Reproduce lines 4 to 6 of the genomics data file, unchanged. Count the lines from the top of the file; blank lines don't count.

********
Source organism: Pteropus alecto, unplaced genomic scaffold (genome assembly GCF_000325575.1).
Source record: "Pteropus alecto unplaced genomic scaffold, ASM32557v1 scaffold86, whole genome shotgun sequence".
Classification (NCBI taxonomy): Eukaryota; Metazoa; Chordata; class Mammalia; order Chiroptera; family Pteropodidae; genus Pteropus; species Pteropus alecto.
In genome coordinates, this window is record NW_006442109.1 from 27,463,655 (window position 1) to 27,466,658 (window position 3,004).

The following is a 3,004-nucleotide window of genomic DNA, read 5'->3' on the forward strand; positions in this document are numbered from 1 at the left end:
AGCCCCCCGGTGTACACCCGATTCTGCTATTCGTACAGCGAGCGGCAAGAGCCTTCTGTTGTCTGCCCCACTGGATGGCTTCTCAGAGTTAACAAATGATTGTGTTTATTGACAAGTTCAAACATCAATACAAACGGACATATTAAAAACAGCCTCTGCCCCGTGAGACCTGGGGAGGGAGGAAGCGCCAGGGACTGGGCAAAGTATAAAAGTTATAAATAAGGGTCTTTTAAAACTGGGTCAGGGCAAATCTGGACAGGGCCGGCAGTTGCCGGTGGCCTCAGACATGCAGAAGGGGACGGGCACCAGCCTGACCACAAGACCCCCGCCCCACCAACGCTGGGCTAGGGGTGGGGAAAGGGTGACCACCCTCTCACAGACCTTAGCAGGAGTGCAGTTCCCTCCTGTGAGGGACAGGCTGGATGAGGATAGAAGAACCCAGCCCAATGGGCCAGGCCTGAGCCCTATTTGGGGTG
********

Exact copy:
In genome coordinates, this window is record NW_006442109.1 from 27,463,655 (window position 1) to 27,466,658 (window position 3,004).

The following is a 3,004-nucleotide window of genomic DNA, read 5'->3' on the forward strand; positions in this document are numbered from 1 at the left end:
AGCCCCCCGGTGTACACCCGATTCTGCTATTCGTACAGCGAGCGGCAAGAGCCTTCTGTTGTCTGCCCCACTGGATGGCTTCTCAGAGTTAACAAATGATTGTGTTTATTGACAAGTTCAAACATCAATACAAACGGACATATTAAAAACAGCCTCTGCCCCGTGAGACCTGGGGAGGGAGGAAGCGCCAGGGACTGGGCAAAGTATAAAAGTTATAAATAAGGGTCTTTTAAAACTGGGTCAGGGCAAATCTGGACAGGGCCGGCAGTTGCCGGTGGCCTCAGACATGCAGAAGGGGACGGGCACCAGCCTGACCACAAGACCCCCGCCCCACCAACGCTGGGCTAGGGGTGGGGAAAGGGTGACCACCCTCTCACAGACCTTAGCAGGAGTGCAGTTCCCTCCTGTGAGGGACAGGCTGGATGAGGATAGAAGAACCCAGCCCAATGGGCCAGGCCTGAGCCCTATTTGGGGTG